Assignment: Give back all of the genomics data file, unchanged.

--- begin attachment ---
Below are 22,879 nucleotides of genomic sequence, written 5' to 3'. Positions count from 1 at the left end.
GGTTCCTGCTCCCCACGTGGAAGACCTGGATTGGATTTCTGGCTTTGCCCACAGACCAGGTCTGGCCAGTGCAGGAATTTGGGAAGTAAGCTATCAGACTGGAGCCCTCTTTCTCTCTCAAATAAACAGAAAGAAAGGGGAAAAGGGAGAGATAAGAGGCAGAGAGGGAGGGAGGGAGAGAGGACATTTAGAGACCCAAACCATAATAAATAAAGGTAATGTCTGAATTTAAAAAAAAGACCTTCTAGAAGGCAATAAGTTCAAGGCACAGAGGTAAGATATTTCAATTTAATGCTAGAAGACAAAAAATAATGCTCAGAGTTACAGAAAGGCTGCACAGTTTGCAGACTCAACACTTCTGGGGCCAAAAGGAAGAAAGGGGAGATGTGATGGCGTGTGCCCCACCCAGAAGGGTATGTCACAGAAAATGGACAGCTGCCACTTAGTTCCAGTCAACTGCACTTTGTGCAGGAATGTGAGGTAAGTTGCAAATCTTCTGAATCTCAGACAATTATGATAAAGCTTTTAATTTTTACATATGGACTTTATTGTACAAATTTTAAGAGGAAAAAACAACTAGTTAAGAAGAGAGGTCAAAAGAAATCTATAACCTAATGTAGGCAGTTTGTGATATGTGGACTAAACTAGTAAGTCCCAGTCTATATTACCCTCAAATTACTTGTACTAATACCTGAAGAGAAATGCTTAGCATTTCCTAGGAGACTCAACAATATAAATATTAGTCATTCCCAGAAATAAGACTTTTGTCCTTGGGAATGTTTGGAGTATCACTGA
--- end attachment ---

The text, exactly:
Below are 22,879 nucleotides of genomic sequence, written 5' to 3'. Positions count from 1 at the left end.
GGTTCCTGCTCCCCACGTGGAAGACCTGGATTGGATTTCTGGCTTTGCCCACAGACCAGGTCTGGCCAGTGCAGGAATTTGGGAAGTAAGCTATCAGACTGGAGCCCTCTTTCTCTCTCAAATAAACAGAAAGAAAGGGGAAAAGGGAGAGATAAGAGGCAGAGAGGGAGGGAGGGAGAGAGGACATTTAGAGACCCAAACCATAATAAATAAAGGTAATGTCTGAATTTAAAAAAAAGACCTTCTAGAAGGCAATAAGTTCAAGGCACAGAGGTAAGATATTTCAATTTAATGCTAGAAGACAAAAAATAATGCTCAGAGTTACAGAAAGGCTGCACAGTTTGCAGACTCAACACTTCTGGGGCCAAAAGGAAGAAAGGGGAGATGTGATGGCGTGTGCCCCACCCAGAAGGGTATGTCACAGAAAATGGACAGCTGCCACTTAGTTCCAGTCAACTGCACTTTGTGCAGGAATGTGAGGTAAGTTGCAAATCTTCTGAATCTCAGACAATTATGATAAAGCTTTTAATTTTTACATATGGACTTTATTGTACAAATTTTAAGAGGAAAAAACAACTAGTTAAGAAGAGAGGTCAAAAGAAATCTATAACCTAATGTAGGCAGTTTGTGATATGTGGACTAAACTAGTAAGTCCCAGTCTATATTACCCTCAAATTACTTGTACTAATACCTGAAGAGAAATGCTTAGCATTTCCTAGGAGACTCAACAATATAAATATTAGTCATTCCCAGAAATAAGACTTTTGTCCTTGGGAATGTTTGGAGTATCACTGA